When Bert and Muriel Terry heard that Darlington Memorial
Hospital is raising money to buy a state of the art MRI scanner,
they knew they had to help and immediately wrote a cheque for
Bert, 87, explains, "I was brought up on a farm in Wensleydale
and one of my earliest memories is of an accident I had when I was
about three or four. Being a curious little boy, I managed to
slice the top off a finger by inserting it in a haymaker. I had to
spend quite some time in Darlington Memorial Hospital and remember
being very well looked after. There was a real chance I would
lose my hand but they managed to save it and most of my finger.
All these years later, I'm getting more great care at Darlington
Memorial Hospital, where I receive fortnightly blood transfusions.
While the treatments, technology and lots of other things have, of
course, changed beyond recognition since my childhood, the staff
have the same attitude all these years later. They're kind,
helpful, cheerful, and give me exceptional care. They treat
my wife and I like family.
Muriel adds, "In making this donation, we're getting the
satisfaction of giving something back to the hospital that has
given my husband great care in both his early and later
years. We hope the new scanner will help do the same for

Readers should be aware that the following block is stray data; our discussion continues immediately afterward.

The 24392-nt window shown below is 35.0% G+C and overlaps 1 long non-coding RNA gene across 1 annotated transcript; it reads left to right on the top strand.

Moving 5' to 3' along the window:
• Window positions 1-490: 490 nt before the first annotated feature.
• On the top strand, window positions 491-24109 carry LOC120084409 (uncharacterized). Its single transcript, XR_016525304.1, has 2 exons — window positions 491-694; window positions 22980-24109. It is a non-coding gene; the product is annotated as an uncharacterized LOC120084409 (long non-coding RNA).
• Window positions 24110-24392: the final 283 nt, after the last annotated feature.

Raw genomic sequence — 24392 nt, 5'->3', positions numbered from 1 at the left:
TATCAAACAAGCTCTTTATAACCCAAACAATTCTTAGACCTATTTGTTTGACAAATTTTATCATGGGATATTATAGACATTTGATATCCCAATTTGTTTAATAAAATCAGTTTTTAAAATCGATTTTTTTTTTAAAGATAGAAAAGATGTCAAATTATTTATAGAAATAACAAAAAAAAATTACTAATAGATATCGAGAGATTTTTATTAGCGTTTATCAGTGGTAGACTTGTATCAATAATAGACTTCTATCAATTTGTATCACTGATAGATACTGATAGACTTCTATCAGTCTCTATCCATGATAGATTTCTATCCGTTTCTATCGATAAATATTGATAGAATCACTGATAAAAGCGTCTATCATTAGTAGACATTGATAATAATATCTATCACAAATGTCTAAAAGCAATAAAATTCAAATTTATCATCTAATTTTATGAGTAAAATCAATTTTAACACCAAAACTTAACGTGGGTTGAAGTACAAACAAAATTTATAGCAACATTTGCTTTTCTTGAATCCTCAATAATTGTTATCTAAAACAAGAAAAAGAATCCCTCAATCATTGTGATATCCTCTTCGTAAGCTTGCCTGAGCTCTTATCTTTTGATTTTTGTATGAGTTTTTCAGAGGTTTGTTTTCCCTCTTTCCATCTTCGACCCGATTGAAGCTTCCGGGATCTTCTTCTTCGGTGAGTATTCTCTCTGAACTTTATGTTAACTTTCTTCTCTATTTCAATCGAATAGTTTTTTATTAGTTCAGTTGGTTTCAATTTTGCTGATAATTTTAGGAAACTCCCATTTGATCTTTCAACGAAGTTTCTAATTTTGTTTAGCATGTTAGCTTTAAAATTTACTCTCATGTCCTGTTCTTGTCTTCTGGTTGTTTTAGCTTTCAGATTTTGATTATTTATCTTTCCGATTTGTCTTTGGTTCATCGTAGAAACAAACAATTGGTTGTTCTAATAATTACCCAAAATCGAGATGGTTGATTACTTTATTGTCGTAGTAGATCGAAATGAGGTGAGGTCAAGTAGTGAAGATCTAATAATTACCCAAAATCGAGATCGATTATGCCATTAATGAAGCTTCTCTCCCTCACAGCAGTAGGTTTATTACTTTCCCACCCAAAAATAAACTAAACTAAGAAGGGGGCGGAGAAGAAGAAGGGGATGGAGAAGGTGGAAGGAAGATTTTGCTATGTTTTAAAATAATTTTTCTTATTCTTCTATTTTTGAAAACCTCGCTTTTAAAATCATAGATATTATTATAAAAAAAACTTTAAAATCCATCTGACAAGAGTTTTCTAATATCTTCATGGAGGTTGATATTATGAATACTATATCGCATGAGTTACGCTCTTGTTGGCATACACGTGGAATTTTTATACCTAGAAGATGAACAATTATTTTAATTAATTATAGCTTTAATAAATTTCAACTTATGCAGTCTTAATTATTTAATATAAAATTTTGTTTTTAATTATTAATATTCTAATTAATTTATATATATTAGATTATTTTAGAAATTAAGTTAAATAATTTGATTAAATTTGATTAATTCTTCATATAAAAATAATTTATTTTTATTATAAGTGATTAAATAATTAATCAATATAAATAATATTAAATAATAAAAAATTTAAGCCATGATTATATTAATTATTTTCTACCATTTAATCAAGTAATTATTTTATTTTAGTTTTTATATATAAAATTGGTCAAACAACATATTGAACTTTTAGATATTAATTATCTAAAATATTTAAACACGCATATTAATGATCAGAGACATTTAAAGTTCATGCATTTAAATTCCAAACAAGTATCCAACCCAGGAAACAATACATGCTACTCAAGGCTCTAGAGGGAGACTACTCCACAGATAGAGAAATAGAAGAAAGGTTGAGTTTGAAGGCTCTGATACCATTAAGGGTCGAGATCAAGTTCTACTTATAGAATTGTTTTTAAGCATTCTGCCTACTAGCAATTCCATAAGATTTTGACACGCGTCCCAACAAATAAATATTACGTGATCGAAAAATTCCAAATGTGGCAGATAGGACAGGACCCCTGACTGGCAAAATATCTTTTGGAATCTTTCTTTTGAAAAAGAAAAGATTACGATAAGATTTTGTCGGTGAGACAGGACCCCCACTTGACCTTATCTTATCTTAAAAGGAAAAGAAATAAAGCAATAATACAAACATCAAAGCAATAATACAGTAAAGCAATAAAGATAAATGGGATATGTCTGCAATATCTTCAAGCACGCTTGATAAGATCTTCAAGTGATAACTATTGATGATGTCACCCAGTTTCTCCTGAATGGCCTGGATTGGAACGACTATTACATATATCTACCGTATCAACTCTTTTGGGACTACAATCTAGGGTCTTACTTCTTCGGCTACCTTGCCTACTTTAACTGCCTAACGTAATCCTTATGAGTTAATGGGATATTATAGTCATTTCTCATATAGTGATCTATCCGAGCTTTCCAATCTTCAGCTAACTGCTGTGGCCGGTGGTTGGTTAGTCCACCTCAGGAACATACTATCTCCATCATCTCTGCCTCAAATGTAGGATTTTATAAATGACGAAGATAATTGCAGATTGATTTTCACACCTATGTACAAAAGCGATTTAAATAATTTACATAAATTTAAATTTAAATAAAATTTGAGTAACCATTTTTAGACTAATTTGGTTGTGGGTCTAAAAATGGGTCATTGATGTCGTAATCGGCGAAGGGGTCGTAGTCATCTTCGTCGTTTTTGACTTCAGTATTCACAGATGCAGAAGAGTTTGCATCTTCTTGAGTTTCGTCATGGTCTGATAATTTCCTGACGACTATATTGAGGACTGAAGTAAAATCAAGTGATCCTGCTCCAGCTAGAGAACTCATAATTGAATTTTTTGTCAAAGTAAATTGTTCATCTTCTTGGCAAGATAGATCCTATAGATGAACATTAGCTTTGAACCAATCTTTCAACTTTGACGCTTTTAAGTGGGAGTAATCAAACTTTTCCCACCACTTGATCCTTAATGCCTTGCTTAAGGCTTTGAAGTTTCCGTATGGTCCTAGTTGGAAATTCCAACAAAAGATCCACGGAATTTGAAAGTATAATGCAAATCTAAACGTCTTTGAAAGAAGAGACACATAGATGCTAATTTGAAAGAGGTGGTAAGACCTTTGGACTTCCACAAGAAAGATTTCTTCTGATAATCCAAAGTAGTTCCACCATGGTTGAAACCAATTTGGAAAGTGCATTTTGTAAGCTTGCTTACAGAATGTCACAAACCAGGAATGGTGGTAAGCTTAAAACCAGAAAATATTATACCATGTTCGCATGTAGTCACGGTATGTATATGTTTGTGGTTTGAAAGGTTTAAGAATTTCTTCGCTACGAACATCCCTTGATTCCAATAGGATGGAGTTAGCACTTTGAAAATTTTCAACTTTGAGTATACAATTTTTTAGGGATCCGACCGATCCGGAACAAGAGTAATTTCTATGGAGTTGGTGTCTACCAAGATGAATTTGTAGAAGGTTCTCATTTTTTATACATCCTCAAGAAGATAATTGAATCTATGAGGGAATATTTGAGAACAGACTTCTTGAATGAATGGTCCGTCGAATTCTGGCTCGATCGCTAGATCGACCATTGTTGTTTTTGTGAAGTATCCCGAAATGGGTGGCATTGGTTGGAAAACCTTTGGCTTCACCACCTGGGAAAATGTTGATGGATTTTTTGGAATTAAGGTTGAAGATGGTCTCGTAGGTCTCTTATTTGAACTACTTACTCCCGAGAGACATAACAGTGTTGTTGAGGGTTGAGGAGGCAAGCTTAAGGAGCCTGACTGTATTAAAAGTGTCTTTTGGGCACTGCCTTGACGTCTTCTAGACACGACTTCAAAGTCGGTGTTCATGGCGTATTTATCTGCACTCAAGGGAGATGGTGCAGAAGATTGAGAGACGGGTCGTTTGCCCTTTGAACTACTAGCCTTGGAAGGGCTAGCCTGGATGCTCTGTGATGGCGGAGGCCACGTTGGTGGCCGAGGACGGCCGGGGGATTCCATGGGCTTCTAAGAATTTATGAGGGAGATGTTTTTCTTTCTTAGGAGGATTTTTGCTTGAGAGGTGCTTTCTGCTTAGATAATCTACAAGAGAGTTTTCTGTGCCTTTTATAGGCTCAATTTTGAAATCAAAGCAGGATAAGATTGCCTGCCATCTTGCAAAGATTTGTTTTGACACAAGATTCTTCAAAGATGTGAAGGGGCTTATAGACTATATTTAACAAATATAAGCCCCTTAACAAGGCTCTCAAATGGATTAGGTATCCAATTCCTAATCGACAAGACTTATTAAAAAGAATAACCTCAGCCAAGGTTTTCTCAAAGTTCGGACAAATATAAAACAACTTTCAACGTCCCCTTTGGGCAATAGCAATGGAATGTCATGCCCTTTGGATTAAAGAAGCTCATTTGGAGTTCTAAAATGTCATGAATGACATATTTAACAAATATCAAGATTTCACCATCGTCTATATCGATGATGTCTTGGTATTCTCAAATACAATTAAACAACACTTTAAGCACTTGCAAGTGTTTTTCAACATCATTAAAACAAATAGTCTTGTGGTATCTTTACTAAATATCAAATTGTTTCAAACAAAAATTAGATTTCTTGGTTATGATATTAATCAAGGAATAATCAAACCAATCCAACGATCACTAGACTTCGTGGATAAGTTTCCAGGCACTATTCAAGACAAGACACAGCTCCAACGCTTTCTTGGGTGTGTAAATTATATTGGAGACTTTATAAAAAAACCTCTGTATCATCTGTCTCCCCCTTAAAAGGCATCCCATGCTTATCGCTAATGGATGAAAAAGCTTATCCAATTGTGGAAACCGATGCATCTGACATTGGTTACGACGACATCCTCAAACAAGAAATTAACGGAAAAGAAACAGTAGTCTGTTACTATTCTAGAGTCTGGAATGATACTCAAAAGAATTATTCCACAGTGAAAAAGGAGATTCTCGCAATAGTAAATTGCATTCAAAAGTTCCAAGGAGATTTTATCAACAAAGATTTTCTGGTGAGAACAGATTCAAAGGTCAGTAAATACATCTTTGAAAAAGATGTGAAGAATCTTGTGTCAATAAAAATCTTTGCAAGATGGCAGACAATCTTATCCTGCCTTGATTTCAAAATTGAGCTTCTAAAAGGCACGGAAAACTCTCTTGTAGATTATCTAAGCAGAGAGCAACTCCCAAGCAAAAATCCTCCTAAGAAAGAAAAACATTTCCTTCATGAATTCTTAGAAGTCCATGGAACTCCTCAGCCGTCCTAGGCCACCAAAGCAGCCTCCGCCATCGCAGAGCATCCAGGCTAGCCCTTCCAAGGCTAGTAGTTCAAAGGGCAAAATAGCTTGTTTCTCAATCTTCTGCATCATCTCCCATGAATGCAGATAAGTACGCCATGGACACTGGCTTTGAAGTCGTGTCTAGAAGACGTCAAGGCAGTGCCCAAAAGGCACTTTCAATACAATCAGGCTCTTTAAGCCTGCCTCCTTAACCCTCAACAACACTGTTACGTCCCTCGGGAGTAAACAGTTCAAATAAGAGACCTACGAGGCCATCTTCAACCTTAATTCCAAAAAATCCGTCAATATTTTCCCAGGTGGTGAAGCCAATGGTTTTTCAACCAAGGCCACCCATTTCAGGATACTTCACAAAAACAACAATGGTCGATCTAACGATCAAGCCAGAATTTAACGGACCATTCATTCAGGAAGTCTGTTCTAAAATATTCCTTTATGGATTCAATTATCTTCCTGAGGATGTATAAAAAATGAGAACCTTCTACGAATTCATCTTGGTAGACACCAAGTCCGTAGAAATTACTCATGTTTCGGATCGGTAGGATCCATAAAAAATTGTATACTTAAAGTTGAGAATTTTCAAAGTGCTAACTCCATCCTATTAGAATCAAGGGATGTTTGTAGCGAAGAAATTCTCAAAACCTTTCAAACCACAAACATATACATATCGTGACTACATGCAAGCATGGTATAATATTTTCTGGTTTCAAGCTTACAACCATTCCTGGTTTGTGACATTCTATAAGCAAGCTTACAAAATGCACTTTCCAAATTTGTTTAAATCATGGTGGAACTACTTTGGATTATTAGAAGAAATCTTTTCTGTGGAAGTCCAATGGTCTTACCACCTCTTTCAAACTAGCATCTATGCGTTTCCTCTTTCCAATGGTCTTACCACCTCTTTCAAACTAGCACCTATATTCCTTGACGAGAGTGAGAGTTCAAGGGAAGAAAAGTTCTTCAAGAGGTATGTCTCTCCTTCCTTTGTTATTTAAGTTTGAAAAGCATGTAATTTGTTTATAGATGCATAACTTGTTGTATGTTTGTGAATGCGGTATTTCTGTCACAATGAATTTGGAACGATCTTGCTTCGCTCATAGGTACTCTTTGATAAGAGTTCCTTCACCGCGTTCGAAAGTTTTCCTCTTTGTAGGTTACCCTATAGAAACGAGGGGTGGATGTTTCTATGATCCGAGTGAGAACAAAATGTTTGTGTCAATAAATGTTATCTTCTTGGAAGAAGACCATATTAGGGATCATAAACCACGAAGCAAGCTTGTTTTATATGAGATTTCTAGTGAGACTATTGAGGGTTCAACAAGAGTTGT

CDDFT aims to raise £2.5m to bring the latest MRI scanning
technology to both Darlington Memorial and Bishop Auckland
Dr Elizabeth Loney, Clinical Director for Radiology, explains,
"We're so grateful to Mr and Mrs Terry for their very generous
donation which gives a real boost to our appeal. MRI scans
are particularly good at looking at soft tissues and tremendous
advances in technology over recent years mean they can be
enormously helpful in diagnosing cancer, heart conditions, strokes
and many other health issues. Scans can also give doctors
information that previously required the patient to undergo surgery
or another invasive procedure as part of the investigation of their
symptoms. Crucially, MRI scanners don't use radiation, unlike
"MRI scans are so useful we're doing more of them each
year. In the last year alone the number of MRI scans has
increased by 11%.
"In the past, some patients have been unable to tolerate the
noise or have felt claustrophobic during the scan which can result
in it being abandoned. An MRI scan can take between 30
minutes and an hour - much longer than people may realise, so
comfort is really important. Modern scanners have a choice of
music the patient can listen to - they can even bring their
"We're re-developing the whole MRI suite at Darlington.
Changing and waiting areas will provide greater privacy.
Anaesthetic facilities will be improved which will particularly
benefit children who can't lie still in the scanner.
"An MRI scanner is one of the most expensive pieces of equipment
a hospital will ever purchase and we'd love the whole community,
including individuals, companies, schools, sports clubs etc, to
support us by holding events such as coffee mornings, cake sales
and sponsored activities in aid of the Scanner Appeal. Every pound
counts. After all, you never know when you or a loved one
might need a scan.
"We're happy to offer support and advice and will be publicising
events and fundraising on the CDDFT website."
If you would like to make a donation to our MRI appeal or get
2 March 2017
'As I was very, very nervous, I must have been the worst patient
ever and they were brilliant with me and I can't thank them enough
- could you please pass on my sincere thanks.'
Patient, Hysteroscopy Unit, Chester-le-Street Community